"If you want to go really deep into history you've got to hold a piece of it in your hand," he says. "Love of history is a disease and artefacts are their primary vehicle to connect with that history."
He said that many of his clients insist on keeping their identity secret because of the stigma attached to Nazism, and include a number of celebrities.
"I have customers whose name you'd know, who said 'Craig, assure me that you won't tell anyone that I am collecting this, because it would ruin my career'."
There are even Jewish collectors, he says. "I know one guy whose mother was in a camp, and he even has some of her Jewish material in his collection... her "J" marked passport, for example."
As we talk, Gottlieb refers to the fascination with history as a "disease" or an "addiction" and I wonder if for some the interest in the period is something less than salutary.
Historians have described Nazism as a form of political religion, in which rituals and iconography instilled a cult-like loyalty. Is there not a possibility that he is selling to far-right sympathisers, who will use the objects to further Hitler's poisonous legacy?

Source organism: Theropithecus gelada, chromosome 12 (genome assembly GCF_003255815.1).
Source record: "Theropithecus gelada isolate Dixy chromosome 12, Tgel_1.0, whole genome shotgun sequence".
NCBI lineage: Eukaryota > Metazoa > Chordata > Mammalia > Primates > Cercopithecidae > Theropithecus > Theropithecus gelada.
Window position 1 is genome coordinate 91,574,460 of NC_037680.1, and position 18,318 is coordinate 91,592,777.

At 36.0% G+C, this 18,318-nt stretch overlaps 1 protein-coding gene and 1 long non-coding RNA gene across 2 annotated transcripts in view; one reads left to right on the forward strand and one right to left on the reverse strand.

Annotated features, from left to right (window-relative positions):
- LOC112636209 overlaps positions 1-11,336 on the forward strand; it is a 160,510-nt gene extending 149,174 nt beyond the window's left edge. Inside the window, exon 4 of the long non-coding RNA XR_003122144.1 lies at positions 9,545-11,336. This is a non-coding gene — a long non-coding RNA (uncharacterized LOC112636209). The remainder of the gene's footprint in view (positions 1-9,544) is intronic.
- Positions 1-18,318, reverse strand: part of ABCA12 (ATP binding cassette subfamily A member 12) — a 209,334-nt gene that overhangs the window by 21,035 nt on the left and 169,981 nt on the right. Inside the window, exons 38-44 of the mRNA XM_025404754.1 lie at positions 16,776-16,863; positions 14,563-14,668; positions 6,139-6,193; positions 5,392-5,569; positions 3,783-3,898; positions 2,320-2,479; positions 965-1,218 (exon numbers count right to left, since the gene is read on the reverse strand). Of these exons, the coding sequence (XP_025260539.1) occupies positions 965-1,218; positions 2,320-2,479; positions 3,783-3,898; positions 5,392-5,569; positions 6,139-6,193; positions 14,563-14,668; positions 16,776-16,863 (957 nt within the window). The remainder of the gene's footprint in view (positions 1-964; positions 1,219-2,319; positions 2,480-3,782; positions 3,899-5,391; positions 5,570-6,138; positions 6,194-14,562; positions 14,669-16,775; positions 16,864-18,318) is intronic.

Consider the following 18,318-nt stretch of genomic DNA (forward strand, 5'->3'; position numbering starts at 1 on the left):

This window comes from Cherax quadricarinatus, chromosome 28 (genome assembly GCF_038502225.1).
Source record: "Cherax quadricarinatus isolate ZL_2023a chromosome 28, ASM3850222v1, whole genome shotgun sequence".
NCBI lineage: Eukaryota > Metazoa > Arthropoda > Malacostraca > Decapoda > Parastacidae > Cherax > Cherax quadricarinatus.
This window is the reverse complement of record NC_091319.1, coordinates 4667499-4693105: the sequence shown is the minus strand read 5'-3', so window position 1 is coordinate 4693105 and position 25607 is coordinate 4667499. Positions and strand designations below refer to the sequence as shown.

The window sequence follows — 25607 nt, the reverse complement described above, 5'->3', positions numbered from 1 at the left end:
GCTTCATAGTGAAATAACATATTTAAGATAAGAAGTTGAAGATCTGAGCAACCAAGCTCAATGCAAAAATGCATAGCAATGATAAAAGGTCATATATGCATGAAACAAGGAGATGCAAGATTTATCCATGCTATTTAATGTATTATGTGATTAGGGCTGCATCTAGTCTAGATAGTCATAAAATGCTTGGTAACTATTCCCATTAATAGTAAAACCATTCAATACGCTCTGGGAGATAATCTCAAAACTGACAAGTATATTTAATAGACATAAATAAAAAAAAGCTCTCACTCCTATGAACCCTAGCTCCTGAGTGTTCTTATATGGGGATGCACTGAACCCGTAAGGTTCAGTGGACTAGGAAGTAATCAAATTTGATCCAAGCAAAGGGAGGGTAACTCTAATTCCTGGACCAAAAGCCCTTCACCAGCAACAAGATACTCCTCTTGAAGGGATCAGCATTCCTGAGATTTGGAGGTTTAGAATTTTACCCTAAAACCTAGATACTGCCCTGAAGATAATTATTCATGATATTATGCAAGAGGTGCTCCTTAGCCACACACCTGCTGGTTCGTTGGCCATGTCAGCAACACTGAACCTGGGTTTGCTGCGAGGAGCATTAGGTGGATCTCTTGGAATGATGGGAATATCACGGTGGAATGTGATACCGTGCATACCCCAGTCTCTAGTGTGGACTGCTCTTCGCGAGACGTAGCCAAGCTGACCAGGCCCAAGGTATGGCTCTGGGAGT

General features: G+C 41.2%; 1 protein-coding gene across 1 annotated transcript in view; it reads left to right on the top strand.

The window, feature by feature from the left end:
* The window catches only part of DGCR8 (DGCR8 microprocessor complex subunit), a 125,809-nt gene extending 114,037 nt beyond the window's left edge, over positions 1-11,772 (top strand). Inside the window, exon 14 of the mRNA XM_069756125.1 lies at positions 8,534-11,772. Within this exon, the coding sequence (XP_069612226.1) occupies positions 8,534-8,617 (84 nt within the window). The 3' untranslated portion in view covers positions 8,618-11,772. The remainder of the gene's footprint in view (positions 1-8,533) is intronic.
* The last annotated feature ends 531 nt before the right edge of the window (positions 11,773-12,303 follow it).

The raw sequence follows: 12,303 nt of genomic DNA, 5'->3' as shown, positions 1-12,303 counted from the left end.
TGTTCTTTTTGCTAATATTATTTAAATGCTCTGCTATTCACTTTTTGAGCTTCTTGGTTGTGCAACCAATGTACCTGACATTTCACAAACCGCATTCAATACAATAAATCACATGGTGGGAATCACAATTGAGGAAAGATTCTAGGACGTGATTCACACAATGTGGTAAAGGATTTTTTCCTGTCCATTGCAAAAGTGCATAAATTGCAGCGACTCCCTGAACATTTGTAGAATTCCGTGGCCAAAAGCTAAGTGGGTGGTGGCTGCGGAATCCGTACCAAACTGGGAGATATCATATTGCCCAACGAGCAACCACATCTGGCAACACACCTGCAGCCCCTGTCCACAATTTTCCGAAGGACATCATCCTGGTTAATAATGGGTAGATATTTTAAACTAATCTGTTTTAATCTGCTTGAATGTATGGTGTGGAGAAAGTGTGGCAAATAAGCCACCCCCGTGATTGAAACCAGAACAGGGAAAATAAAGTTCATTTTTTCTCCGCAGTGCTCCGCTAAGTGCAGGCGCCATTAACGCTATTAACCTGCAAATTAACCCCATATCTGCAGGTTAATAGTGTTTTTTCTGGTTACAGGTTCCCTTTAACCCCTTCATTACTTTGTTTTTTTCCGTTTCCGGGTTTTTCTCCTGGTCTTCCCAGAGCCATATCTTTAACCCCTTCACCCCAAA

Gottlieb claims though that he has never turned down a buyer because he suspected they would put an object to the wrong use, and that Neo Nazis have neither the will nor the means to buy the artefacts he offers for sale.
"I am always mindful of someone who is buying this stuff to glorify the political message of Hitler," he says. "But I haven't found that. It just doesn't exist.
"The people in the Neo-Nazi world -- and there are crazies out there -- they aren't buying that kind of stuff because it is too expensive. These kind of people are interested in the message and not the artefact.
"Someone who wants to be a Neo-Nazi does not have to buy a $500 flag. They can buy a $50 flag.
"The kind of stuff I sell goes to historians and history buffs who are fascinated by the Swastika. They aren't in love with it," he says.
Gottlieb argues that without this material coming to market, our understanding of the Holocaust and Nazism would be impoverished as a result.
Most Holocaust museums would simply consign the material to a "dark vault" if it came into their possession, he argues. Few would give anywhere near enough display space to items from the early years of Nazism.